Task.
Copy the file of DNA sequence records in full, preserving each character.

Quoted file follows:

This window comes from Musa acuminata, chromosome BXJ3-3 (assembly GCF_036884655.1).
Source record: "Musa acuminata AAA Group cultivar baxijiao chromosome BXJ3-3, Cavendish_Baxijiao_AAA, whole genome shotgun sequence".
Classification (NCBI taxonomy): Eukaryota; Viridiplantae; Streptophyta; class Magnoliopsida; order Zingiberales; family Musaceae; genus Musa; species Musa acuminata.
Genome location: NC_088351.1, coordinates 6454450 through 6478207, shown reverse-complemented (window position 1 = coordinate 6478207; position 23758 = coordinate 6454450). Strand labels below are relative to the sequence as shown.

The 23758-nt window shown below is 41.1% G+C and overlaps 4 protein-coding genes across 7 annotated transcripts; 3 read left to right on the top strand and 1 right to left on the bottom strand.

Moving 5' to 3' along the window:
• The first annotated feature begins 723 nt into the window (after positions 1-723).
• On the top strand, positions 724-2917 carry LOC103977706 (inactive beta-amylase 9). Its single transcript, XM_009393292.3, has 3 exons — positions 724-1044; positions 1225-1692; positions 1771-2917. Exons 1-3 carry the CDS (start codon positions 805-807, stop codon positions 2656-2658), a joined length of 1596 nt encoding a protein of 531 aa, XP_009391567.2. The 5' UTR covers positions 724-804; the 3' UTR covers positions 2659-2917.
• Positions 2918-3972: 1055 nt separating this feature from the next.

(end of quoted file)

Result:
This window comes from Musa acuminata, chromosome BXJ3-3 (assembly GCF_036884655.1).
Source record: "Musa acuminata AAA Group cultivar baxijiao chromosome BXJ3-3, Cavendish_Baxijiao_AAA, whole genome shotgun sequence".
Classification (NCBI taxonomy): Eukaryota; Viridiplantae; Streptophyta; class Magnoliopsida; order Zingiberales; family Musaceae; genus Musa; species Musa acuminata.
Genome location: NC_088351.1, coordinates 6454450 through 6478207, shown reverse-complemented (window position 1 = coordinate 6478207; position 23758 = coordinate 6454450). Strand labels below are relative to the sequence as shown.

The 23758-nt window shown below is 41.1% G+C and overlaps 4 protein-coding genes across 7 annotated transcripts; 3 read left to right on the top strand and 1 right to left on the bottom strand.

Moving 5' to 3' along the window:
• The first annotated feature begins 723 nt into the window (after positions 1-723).
• On the top strand, positions 724-2917 carry LOC103977706 (inactive beta-amylase 9). Its single transcript, XM_009393292.3, has 3 exons — positions 724-1044; positions 1225-1692; positions 1771-2917. Exons 1-3 carry the CDS (start codon positions 805-807, stop codon positions 2656-2658), a joined length of 1596 nt encoding a protein of 531 aa, XP_009391567.2. The 5' UTR covers positions 724-804; the 3' UTR covers positions 2659-2917.
• Positions 2918-3972: 1055 nt separating this feature from the next.